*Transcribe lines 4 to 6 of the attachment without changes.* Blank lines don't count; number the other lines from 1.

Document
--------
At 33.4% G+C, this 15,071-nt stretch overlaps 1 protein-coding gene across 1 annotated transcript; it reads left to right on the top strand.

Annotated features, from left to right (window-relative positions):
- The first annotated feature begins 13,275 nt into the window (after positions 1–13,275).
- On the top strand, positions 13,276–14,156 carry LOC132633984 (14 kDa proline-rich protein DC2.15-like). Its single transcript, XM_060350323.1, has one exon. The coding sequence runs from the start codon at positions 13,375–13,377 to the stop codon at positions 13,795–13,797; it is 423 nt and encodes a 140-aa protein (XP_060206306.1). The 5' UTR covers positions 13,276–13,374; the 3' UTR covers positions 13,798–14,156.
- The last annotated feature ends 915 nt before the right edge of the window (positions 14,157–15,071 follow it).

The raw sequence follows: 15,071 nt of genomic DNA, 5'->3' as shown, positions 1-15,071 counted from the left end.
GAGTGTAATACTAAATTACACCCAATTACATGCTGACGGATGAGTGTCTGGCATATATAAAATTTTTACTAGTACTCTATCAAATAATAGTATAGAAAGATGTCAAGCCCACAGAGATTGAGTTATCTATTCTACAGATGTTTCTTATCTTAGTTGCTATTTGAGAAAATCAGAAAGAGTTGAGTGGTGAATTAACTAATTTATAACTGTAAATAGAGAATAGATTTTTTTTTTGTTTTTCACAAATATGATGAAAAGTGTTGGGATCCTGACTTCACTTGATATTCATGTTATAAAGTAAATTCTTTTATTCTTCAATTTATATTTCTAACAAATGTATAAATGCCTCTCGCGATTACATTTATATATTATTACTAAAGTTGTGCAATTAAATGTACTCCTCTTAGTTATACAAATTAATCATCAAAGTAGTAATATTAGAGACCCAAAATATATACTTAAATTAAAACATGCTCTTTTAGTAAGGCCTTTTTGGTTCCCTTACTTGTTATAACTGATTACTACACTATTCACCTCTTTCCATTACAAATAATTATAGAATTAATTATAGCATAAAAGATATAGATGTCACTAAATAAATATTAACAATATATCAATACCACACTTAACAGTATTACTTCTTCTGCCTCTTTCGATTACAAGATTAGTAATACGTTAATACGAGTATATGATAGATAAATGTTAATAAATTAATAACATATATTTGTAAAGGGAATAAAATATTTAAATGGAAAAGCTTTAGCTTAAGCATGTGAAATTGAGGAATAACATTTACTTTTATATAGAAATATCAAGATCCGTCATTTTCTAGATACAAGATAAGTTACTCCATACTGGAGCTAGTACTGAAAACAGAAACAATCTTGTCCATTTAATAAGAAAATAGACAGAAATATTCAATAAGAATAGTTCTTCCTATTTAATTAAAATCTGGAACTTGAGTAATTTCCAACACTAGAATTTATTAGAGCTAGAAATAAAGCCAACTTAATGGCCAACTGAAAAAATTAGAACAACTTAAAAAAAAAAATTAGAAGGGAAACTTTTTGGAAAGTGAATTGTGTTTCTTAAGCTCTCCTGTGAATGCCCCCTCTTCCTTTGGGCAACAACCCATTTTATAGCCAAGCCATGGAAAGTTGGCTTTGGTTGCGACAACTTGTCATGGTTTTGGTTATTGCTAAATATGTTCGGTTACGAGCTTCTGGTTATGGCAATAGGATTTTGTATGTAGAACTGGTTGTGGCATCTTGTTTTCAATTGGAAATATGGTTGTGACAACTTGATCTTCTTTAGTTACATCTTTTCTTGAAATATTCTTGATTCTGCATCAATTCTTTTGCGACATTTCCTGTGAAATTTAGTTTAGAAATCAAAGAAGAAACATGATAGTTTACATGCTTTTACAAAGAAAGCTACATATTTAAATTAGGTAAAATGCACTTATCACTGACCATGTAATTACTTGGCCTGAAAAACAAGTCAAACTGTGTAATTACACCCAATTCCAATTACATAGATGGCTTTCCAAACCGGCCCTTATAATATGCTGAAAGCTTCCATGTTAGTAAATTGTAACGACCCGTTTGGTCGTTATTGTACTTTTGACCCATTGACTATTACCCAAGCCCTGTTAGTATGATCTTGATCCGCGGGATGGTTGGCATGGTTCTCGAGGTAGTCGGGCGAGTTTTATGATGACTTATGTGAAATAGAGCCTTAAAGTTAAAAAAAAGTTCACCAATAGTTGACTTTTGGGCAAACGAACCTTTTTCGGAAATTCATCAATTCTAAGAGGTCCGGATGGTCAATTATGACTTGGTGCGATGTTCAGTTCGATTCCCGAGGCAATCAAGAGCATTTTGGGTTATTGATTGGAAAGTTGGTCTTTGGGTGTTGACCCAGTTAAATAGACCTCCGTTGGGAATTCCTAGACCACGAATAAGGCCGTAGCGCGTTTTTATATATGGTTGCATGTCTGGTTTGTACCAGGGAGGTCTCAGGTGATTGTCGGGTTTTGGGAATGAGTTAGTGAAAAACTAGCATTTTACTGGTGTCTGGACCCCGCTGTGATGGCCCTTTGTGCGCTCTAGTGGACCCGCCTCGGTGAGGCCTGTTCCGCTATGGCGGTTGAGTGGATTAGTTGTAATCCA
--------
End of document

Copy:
- On the top strand, positions 13,276–14,156 carry LOC132633984 (14 kDa proline-rich protein DC2.15-like). Its single transcript, XM_060350323.1, has one exon. The coding sequence runs from the start codon at positions 13,375–13,377 to the stop codon at positions 13,795–13,797; it is 423 nt and encodes a 140-aa protein (XP_060206306.1). The 5' UTR covers positions 13,276–13,374; the 3' UTR covers positions 13,798–14,156.
- The last annotated feature ends 915 nt before the right edge of the window (positions 14,157–15,071 follow it).

The raw sequence follows: 15,071 nt of genomic DNA, 5'->3' as shown, positions 1-15,071 counted from the left end.